Huawei and Volkswagen tie the knot over 4G tech

Huawei, not giving up without a fight, is pivoting into car tech, with a massive licensing deal to let Volkswagen cars use its 4G IP.

Pádraig Belton, Contributor, Light Reading

July 8, 2021

4 Min Read
Huawei and Volkswagen tie the knot over 4G tech

Huawei has struck a licensing deal to let its 4G technologies be used in Volkswagen's connected vehicles in the biggest deal of its kind yet in the auto industry. On the one side is a German carmaker feeling the pinch of a global chip shortage which has not been ideal for the auto industry. On the other, enter the Chinese tech giant that needs to find things to do apart from making smartphones and traditional network equipment.

Figure 1: Drive on: Huawei is finding solace in its patent cupboard, after signing the biggest licensing deal so far with Volkswagen. (Source: Volkswagen) Drive on: Huawei is finding solace in its patent cupboard, after signing the biggest licensing deal so far with Volkswagen.
(Source: Volkswagen)

The licensing deal is with an unnamed Volkswagen supplier, reportedly Luxembourg-based Rolling Wireless, a leading supplier of 4G and 5G network access devices to the motor industry. Huawei says it expects more than 30 million vehicles to be licensed under its patents, based on existing agreements. It has more than 100 patent license agreements in place.

Moves into cloud computing and software, including its HarmonyOS operating system, also figure large in Huawei's future plans. The HarmonyOS 2 upgrade, released on June 2, has clocked up 25 million users in just its first month.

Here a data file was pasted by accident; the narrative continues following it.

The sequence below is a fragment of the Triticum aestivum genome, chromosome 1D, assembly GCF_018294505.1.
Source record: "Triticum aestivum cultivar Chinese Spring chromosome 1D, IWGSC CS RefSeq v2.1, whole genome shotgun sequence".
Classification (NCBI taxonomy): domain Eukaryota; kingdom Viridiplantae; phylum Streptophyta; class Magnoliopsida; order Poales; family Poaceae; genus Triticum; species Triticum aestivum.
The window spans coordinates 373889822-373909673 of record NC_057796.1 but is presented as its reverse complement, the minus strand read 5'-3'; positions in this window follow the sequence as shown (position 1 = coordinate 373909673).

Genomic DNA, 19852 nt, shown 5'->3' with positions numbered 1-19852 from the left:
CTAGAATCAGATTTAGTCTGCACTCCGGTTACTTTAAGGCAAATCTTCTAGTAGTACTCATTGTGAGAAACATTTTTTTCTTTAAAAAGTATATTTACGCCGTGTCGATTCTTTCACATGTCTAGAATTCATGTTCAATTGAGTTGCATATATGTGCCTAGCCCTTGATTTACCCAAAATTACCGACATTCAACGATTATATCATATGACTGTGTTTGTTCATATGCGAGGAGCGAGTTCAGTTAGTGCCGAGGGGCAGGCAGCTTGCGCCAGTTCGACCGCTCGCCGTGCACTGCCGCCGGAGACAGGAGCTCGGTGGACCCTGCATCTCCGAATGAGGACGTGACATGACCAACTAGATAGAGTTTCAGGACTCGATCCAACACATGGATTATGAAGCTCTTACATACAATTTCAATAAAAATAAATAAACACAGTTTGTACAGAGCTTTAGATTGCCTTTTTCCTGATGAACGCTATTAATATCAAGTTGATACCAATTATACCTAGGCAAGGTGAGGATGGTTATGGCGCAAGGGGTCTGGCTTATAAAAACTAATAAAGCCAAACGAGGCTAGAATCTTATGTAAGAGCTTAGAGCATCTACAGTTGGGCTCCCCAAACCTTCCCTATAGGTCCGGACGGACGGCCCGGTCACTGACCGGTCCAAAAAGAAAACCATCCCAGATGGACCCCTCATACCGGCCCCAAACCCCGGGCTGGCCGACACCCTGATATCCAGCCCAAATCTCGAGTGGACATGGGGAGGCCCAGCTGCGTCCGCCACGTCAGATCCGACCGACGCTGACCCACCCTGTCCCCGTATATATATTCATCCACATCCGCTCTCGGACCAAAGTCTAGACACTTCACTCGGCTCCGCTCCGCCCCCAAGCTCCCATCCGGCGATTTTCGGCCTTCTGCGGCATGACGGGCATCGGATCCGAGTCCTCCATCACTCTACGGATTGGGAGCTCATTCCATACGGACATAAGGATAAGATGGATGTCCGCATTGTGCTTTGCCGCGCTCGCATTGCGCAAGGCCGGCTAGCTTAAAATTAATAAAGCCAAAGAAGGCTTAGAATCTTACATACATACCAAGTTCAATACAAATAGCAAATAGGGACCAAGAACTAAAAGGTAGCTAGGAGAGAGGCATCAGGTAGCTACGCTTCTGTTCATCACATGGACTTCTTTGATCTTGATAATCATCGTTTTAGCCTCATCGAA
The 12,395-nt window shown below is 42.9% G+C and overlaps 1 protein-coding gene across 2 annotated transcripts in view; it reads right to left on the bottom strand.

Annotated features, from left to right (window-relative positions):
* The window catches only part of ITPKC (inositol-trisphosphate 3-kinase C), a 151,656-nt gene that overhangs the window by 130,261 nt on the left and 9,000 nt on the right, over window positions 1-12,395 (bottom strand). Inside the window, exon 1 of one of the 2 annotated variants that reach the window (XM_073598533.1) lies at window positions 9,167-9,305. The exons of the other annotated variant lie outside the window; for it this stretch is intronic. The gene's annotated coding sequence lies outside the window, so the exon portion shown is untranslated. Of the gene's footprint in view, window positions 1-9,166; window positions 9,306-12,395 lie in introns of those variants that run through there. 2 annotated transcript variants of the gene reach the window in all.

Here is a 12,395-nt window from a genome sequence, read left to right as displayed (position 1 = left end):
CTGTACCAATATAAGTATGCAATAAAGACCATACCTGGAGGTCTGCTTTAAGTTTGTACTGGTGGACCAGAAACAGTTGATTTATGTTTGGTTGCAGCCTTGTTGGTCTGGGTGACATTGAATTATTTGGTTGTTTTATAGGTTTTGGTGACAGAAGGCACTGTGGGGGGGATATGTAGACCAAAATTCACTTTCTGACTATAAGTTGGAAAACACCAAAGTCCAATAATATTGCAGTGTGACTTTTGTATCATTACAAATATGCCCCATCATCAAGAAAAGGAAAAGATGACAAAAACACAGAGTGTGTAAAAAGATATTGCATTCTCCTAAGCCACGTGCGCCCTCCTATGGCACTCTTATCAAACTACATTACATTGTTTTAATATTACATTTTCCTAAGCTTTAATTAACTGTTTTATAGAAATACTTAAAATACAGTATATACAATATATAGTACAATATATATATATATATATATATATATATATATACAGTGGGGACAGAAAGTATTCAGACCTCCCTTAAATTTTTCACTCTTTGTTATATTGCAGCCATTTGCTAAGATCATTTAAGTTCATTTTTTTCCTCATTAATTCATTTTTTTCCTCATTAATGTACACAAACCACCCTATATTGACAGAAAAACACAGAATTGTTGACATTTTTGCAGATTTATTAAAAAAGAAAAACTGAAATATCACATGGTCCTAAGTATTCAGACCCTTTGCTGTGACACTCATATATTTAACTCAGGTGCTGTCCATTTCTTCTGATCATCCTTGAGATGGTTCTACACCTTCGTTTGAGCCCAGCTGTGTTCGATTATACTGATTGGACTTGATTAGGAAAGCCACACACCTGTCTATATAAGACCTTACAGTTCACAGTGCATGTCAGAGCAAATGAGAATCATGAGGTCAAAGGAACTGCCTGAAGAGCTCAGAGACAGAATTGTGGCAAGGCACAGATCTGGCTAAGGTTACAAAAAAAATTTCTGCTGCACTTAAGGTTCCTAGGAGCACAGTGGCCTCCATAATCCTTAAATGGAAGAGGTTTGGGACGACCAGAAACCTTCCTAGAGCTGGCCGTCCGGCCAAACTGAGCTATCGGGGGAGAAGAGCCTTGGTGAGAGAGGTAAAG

Chinese takeaway by car

But cars, on the other hand, Shenzhen has been eyeing up since at least 2013. It set up an Internet of vehicles business unit that year, and also launched its first ME909T automotive module. This provides cars with 4G connectivity, currently up to 100Mbs. (In January 2019 it added a 5G chipset too, its Balong 5000.)

The first partnership with Volkswagen came in 2015, where the two companies explored research and design possibilities for vehicle Internet applications. Chipsets from Huawei's subsidiary Hisilicon began popping up in Audi and Mercedes-Benz vehicles from 2017. LiDARs, charging modules and in-car operating systems are other prongs of Huawei's attack on the auto industry.

In December 2020 it launched a 96-beam high-performance LiDAR. China's Arcfox self-driving vehicle marker was an early customer of Huawei's entire automotive menu, which included the LiDARs, Harmony OS and 5G chipsets for its Alpha S HBT.

Patent shoeleather

Huawei has said repeatedly it doesn't want to make its own electric vehicles, but prefers to provide components and license intellectual property. And with over 80,000 patents worldwide and 10,000 in the US, Huawei might think its intellectual property armory makes up for losses in political favor recently in the US and Europe. Last year, its 3,178 US patents ranked ahead of Microsoft and Apple, coming seventh overall globally.

Huawei's two trials against Verizon, one of which began yesterday in Marshall, Texas, represent an attempt to flex its muscles by asserting its licenses.

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Huawei had presented Verizon with a bill of over $1 billion in June 2019 for licenses for more than 230 of its patents. Verizon said the bill didn't meet the "fair, reasonable, and non-discriminatory" (or FRAND) test.

This test comes up when patent holders voluntarily let standard-setting organizations use their inventions in the standard. They don't need to do this, but if they do, their licensing demands have to be, well, FRAND. If Huawei wins its Texas two-shot poker, then it's more likely companies will choose to pay its bills.

Just as T-Mobile USA eventually did in 2017, settling a lawsuit when its licensing negotiations with Huawei broke down. And Ren Zhengfei's company is possibly showing a cunning understanding of games of chance.

If you can't beat 'em, just change the game.

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Pádraig Belton, contributing editor special to Light Reading

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Pádraig Belton

Contributor, Light Reading

Contributor, Light Reading

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